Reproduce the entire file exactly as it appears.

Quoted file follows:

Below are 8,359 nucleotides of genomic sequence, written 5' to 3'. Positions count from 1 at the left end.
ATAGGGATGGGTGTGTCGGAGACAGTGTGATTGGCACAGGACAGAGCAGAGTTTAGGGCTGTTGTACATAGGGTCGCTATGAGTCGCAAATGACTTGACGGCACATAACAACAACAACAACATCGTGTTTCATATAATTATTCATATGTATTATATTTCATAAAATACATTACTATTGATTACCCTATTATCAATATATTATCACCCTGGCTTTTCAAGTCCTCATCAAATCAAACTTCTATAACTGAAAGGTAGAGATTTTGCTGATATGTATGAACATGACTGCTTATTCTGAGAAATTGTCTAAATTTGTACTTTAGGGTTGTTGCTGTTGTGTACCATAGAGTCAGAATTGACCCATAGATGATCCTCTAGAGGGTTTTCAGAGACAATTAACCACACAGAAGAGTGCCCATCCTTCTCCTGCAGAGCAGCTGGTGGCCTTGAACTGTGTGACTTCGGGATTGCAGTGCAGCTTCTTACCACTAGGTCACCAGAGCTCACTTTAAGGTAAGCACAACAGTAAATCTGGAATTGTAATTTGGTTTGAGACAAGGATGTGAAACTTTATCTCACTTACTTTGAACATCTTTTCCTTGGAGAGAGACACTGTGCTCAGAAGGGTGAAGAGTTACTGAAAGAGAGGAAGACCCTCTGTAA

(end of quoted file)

Below are 8,359 nucleotides of genomic sequence, written 5' to 3'. Positions count from 1 at the left end.
ATAGGGATGGGTGTGTCGGAGACAGTGTGATTGGCACAGGACAGAGCAGAGTTTAGGGCTGTTGTACATAGGGTCGCTATGAGTCGCAAATGACTTGACGGCACATAACAACAACAACAACATCGTGTTTCATATAATTATTCATATGTATTATATTTCATAAAATACATTACTATTGATTACCCTATTATCAATATATTATCACCCTGGCTTTTCAAGTCCTCATCAAATCAAACTTCTATAACTGAAAGGTAGAGATTTTGCTGATATGTATGAACATGACTGCTTATTCTGAGAAATTGTCTAAATTTGTACTTTAGGGTTGTTGCTGTTGTGTACCATAGAGTCAGAATTGACCCATAGATGATCCTCTAGAGGGTTTTCAGAGACAATTAACCACACAGAAGAGTGCCCATCCTTCTCCTGCAGAGCAGCTGGTGGCCTTGAACTGTGTGACTTCGGGATTGCAGTGCAGCTTCTTACCACTAGGTCACCAGAGCTCACTTTAAGGTAAGCACAACAGTAAATCTGGAATTGTAATTTGGTTTGAGACAAGGATGTGAAACTTTATCTCACTTACTTTGAACATCTTTTCCTTGGAGAGAGACACTGTGCTCAGAAGGGTGAAGAGTTACTGAAAGAGAGGAAGACCCTCTGTAA